A Simple Plan (1998)

A Simple Plan (1998)
  • Time: 121 min
  • Genre: Crime | Drama | Thriller
  • Director: Sam Raimi
  • Cast: Bill Paxton, Billy Bob Thornton, Bridget Fonda


When Hank, Jacob and Lou find $4.4 million inside a crashed plane in a nature preserve, they quickly come up with the plan to keep the money safe until the plane has been found by others and the dust has settled. But Jacob, Hank’s brother, and Lou, a friend, do not behave the way they decided to. Lou, constantly in financial debt, wants his share soon and Jacob wishes to renovate their parents’ farm. The trusty atmosphere between the unequal partners dissolves slowly, and intrigues are spun. Also, accidents start happening and when an FBI agent comes into town, looking for a crashed plane, Hank and his partners get into very deep water…

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  • It was always a hot property and, in the past six years since Scott B. Smith adapted his best-selling novel A Simple Plan for the screen, directors such as Mike Nichols, John Boorman and Ben Stiller made aborted attempts to bring it to the screen. Director John Dahl, at one point, seemed the perfect choice for this blanc noir. But, ultimately, it was Sam Raimi who calmed his trademark kamikaze camera style and brought forth a precious gem of a film.

    There’s treasure to be found in this stark psychological thriller. Literally. Two brothers, Jacob (Billy Bob Thornton, who evolves from caricature to candescent) and Hank (Bill Paxton), and Jacob’s friend Lou (Brent Briscoe) stumble upon exactly $4.4 million in a crashed plane. And so begins this snowbound morality tale that recalls Erich Von Stroheim’s Greed and John Huston’s The Treasure of the Sierra Madre. Lou is gung-ho to keep the money and Jacob, who strikes one as a dim, slow-witted fellow, agrees. Hank, though, isn’t too certain; he wants to turn the money to the police — it’s the right thing to do. Sure he wants the money — he works at the mill but his wages aren’t that high and he and his wife Sarah (Bridget Fonda) are about to have an extra mouth to feed. “You work for the American Dream,” he explains, “you don’t steal it.” Still, $4.4 million is an awful lot of money. So Hank makes a proposal: he’ll stow away the money until spring when the melted snow will reveal the plane. If no one claims the money, if no one even mentions it, then they’ll split it and leave town. Everyone agrees and from that moment on, the trust begins to deteriorate. They may be simple men with a simple plan but nothing’s simple where $4.4 million is involved.

    The first sign of trouble, surprisingly, is Sarah. Hank asks her what she would do if she found a bag full of money. She wouldn’t take it, she blithely replies. Then she sees the money and the mousy librarian turns Lady Macbeth. What ensues can all be traced back to her efforts to protect her husband and child. Sarah is a perfect example of the joy of Smith’s morality tale. There is no definitive right and wrong or good guy or bad guy. With every thing that goes awry, with each body that turns up dead, everyone’s code of morals shifts. Does one good motivation blanket the less admirable reasons or is each action judged on its own merit? Another fascinating aspect is the pyramid of power that forms: Sarah controls Hank who controls Jacob who controls Lou. The most cunning will have the weakest link done away with.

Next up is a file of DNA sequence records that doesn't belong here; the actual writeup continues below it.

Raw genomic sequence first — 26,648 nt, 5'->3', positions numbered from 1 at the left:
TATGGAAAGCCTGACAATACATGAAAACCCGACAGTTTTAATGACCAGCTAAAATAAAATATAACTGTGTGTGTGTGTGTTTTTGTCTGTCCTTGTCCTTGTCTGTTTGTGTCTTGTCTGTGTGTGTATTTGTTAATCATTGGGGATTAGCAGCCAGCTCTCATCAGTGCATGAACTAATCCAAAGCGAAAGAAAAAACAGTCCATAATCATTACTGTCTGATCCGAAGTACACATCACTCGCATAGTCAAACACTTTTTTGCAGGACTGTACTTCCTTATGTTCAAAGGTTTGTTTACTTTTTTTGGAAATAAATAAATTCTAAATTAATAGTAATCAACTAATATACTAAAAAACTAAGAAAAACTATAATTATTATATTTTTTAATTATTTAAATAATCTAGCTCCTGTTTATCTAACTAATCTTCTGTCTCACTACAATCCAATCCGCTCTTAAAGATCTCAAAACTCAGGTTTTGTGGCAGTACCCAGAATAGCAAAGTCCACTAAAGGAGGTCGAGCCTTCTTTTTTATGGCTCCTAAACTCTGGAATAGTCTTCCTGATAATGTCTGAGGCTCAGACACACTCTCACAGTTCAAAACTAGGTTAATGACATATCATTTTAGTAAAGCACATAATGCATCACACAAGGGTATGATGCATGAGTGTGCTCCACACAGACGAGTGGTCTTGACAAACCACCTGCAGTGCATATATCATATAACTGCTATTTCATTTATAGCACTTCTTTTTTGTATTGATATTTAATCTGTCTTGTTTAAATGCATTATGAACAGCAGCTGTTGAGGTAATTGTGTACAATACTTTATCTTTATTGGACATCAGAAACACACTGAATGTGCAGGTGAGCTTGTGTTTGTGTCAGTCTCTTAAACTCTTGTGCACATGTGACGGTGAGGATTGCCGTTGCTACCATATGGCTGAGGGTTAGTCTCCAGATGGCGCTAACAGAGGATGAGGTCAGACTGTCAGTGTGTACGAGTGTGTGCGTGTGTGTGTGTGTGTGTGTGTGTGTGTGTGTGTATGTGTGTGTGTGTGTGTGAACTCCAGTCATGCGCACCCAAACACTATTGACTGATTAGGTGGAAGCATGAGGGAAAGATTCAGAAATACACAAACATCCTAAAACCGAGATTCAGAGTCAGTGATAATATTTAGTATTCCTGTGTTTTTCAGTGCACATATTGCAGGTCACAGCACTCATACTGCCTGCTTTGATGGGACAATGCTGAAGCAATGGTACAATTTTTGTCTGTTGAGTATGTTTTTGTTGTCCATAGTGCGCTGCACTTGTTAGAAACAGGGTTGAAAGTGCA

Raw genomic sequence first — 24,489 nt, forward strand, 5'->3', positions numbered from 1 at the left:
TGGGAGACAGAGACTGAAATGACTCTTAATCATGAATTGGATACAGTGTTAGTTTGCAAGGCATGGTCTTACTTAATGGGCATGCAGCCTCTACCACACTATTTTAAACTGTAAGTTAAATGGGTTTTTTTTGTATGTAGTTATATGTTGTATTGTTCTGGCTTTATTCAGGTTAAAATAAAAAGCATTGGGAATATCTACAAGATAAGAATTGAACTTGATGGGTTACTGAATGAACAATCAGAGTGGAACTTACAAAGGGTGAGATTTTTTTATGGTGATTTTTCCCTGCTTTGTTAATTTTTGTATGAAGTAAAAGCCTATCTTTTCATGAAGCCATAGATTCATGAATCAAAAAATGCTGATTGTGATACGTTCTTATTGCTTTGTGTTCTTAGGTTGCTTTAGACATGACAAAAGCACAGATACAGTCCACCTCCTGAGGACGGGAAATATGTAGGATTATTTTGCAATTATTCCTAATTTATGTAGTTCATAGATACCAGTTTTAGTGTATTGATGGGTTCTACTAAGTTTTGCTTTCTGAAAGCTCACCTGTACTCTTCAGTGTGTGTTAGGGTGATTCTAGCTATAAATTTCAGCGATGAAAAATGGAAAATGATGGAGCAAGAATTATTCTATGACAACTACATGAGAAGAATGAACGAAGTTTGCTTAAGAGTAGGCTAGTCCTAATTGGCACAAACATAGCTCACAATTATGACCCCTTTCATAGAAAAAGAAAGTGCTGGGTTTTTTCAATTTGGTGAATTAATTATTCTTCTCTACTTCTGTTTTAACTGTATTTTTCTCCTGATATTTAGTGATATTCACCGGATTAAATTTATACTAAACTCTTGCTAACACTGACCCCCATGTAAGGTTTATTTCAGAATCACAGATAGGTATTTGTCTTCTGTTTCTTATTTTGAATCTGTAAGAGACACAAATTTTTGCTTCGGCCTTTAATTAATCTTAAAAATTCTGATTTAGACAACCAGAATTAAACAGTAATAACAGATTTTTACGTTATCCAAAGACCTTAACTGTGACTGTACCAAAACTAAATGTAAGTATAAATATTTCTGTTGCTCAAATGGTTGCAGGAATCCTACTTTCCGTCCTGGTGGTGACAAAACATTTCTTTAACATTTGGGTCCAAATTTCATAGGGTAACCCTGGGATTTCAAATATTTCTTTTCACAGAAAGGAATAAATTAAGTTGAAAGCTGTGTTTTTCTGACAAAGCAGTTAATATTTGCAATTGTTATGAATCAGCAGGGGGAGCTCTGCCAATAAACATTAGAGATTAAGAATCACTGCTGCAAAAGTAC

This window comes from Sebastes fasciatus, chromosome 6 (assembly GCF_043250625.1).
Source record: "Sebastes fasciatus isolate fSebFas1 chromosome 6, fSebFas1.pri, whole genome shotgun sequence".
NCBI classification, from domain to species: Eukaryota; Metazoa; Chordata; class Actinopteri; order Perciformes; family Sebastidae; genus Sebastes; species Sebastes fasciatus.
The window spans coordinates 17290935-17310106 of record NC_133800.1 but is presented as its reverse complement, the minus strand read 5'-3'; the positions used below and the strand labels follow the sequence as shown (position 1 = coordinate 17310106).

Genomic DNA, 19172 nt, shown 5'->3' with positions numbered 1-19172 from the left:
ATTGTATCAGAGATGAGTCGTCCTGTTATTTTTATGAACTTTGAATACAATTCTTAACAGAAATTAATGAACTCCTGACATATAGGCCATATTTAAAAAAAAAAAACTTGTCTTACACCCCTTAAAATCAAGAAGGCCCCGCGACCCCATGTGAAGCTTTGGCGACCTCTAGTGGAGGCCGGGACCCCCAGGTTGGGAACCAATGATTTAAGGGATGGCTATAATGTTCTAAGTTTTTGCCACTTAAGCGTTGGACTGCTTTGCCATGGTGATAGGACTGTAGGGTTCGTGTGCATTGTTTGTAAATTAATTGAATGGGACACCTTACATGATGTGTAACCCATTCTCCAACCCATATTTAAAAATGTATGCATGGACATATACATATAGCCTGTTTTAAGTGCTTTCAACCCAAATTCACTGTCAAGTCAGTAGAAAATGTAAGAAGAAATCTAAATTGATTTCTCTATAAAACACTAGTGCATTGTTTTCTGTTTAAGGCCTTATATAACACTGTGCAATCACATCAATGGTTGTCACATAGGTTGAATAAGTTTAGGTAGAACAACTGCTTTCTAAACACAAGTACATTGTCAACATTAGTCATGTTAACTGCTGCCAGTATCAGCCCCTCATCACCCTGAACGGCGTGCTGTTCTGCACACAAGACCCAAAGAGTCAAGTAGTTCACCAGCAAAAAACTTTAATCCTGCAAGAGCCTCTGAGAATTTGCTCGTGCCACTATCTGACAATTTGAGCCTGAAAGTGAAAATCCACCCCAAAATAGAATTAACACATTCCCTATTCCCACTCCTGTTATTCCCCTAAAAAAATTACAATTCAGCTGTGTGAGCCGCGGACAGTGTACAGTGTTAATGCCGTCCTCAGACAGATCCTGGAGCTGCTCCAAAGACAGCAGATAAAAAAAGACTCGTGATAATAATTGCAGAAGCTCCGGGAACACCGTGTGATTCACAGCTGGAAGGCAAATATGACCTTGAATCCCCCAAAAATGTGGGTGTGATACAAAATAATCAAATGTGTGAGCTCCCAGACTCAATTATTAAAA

Raimi does an extraordinary job not only maintaining the tension throughout the film but also in little moments where he amps it up until the suspense is nailbiting. The movie will most likely elicit comparisons to Fargo, another film in which a Midwestern town secretes a latent violence. But you may as well compare it to Blue Velvet or Peyton Place, other films where the dark side of Americana is shown. A comparison to Fargo only serves to diminish A Simple Plan’s achievements. A Simple Plan works on a completely different level — quite frankly, a more superior one and its less wink-wink tone allows a more resonant connection with its characters, whose flaws are all too human.

    The casting is flawless. Paxton delivers his best performance yet. It takes a good man to brave costars that are digitally created but when you give him something to sink his teeth in, boy does he bite! The secret to his appeal, especially in this film, is that he has the bearing of a good old Midwesterner who was raised with the right values, but Paxton is also capable of conveying immense reserves of ambiguity. He provides the dark heart to the face of an aw-shucks American.

    Fonda is equally impressive. This is an actress long overdue for major stardom but why complain if she keeps surfacing in and illuminating interesting characters. There’s a wonderful monologue Fonda delivers when Hank has thoughts of returning all of the money. Think of the baby, she reasons, and think of her. She doesn’t want to put on a happy face eight hours a day for the rest of her life. When the film mirror its opening sequence by showing Hank and Sarah at their jobs, you see exactly what she means. What looked to be the picture of hardworking contentment has deadened into bitter routine.

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